Rosa Parks

Mother of the Civil Rights Movement

Rosa Parks getting arrested for "the bus-incident"

Full Name: Rosa Parks, born as Rosa Louise McCauley
Known as: The Mother of the Civil Rights Movement
Date of birth: 4th of February, 1913 (
Tuskegee, Alabama, USA)
Date of death: 24th of October, 2005 (
Detroit, Michigan, USA)
Parents: James McCauley and Leona Edwards
Married to: Raymond Parks (
18 December 1932 - 19 August 1977)
Type of hero: Political
Goals: To stop the segregation, and the discrimination of black people

Rosa Parks will long be remembered for refusing to give up her seat to a white passenger on a bus in Montgomery, Alabama. In 1955 the African American woman was arrested, jailed, and fined $14 for this action. Her small act of rebellion helped set focus on the Civil Rights movement in the United States and dissolve¹ the separation between whites and African Americans.

Early life

Rosa Parks was born Rosa Louise McCauley in Tuskegee, Alabama, in 1913. Her father, James McCauley, was a carpenter and her mother, Leona McCauley, was a teacher. At age 11, Rosa McCauley attended the Montgomery Industrial School for Girls. Here she learned the importance of self-worth and dignity. After attending Alabama State Teachers College, the young woman settled in Montgomery with her new husband, Raymond Parks. Together, they worked to improve the lives of African Americans in the South. At the time, segregation2 was still a part of life in most southern states. To help fight segregation, Parks became an adviser to the NAACP (The National Association for the Advancement of Coloured People) Youth Council in 1949.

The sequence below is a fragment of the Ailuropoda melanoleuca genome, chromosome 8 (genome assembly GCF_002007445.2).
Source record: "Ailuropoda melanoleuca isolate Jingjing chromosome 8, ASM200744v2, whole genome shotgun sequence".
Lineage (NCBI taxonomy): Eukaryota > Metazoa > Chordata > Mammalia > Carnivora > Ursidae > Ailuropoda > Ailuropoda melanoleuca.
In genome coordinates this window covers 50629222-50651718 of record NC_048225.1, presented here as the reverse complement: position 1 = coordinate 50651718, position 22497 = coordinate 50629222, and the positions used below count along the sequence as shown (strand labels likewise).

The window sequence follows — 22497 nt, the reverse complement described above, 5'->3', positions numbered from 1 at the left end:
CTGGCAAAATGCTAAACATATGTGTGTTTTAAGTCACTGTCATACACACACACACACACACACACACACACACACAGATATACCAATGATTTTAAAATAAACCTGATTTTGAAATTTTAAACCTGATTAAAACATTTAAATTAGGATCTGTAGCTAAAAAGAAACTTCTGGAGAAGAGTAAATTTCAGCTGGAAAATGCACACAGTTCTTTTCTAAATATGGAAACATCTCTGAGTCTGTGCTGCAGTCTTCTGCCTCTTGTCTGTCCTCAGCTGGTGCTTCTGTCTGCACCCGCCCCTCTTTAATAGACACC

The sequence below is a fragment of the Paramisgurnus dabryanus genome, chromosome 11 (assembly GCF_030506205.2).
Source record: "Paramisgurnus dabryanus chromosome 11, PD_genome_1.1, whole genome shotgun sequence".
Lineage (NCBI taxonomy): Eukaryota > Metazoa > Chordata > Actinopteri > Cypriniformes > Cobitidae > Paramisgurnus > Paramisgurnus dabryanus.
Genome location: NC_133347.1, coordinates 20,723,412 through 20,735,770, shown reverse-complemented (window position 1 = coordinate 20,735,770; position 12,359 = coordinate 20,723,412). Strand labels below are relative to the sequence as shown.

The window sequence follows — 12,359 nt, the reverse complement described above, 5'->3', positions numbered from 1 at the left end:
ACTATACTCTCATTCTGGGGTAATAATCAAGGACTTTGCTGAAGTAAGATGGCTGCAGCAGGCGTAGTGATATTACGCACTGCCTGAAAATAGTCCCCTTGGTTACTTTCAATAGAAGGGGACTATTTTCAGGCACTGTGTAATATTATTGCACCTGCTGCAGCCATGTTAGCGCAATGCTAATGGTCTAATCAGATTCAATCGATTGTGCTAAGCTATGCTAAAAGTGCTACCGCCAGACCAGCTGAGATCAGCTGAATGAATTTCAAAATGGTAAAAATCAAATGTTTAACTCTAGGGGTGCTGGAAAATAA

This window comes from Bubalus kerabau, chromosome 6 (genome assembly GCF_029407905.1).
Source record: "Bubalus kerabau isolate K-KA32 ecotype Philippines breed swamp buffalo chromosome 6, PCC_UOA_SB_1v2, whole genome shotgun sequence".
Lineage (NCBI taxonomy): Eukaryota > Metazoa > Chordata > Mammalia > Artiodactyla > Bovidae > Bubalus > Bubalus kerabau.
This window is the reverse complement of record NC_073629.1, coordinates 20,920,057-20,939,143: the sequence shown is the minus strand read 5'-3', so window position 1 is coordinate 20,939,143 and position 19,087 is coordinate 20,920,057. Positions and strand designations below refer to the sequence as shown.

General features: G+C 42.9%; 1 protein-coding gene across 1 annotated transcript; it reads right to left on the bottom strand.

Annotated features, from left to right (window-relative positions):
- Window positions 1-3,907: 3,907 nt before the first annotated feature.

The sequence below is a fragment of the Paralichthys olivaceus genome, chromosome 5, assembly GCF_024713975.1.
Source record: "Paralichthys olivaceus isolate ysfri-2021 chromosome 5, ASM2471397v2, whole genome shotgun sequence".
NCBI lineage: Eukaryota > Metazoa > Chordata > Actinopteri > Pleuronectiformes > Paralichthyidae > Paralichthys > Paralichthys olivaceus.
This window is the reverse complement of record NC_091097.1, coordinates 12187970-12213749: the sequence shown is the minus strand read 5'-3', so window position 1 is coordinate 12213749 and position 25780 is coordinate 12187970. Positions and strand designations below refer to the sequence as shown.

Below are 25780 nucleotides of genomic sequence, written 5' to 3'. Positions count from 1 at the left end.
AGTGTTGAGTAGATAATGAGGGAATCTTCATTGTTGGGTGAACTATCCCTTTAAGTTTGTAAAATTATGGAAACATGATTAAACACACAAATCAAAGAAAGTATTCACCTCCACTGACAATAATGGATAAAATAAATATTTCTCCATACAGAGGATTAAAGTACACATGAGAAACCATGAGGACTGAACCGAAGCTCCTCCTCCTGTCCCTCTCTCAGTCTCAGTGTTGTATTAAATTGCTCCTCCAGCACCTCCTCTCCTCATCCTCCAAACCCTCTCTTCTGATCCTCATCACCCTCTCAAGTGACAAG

The Bus-incident

“The Rosa Parks bus incident”, in 1955, contributed to the creation of the MIA, Montgomery Improvement Association, led by Dr. Martin Luther King Jr. This Civil Rights group organized the Montgomery bus boycott. Martin Luther King and MIA urged3 African Americans in Montgomery to refuse to ride on city-owned buses. This boycott of Montgomery's buses lasted for 382 days. It brought attention to Martin Luther King and MIA’s cause in the rest of the world. Because of this boycott, the United States government outlawed4 separation by race on public transportation.

Later years

In 1957 Rosa Parks and her husband moved to Detroit, Michigan. There they continued to be Civil Rights activists. In 1965 Parks began working for United States Representative, John Conyers. After her husband's death in 1977, Parks founded the Rosa and Raymond Parks Institute for Self-Development. Today, the Institute sponsors an annual summer program, called Pathways to Freedom, in which teenagers go round the country on busses. On this trip, they learn about the history of segregation in USA and the Civil Rights movement.
In 1989 Parks attended the celebration of the Civil Rights Memorial in Montgomery. Ten years later she received the Congressional Gold Medal from United States President, Bill Clinton. Today, people throughout the United States regard Rosa Parks as one of the most important figures of the Civil Rights movement

In 2005, Rosa Parks died in her apartment in Detroit. Parks had been diagnosed with progressive dementia the previous year. She aged 92.

² Separation of people, due to race, colour, religion


Tribute video to Rosa Parks, with pictures from the segregation period.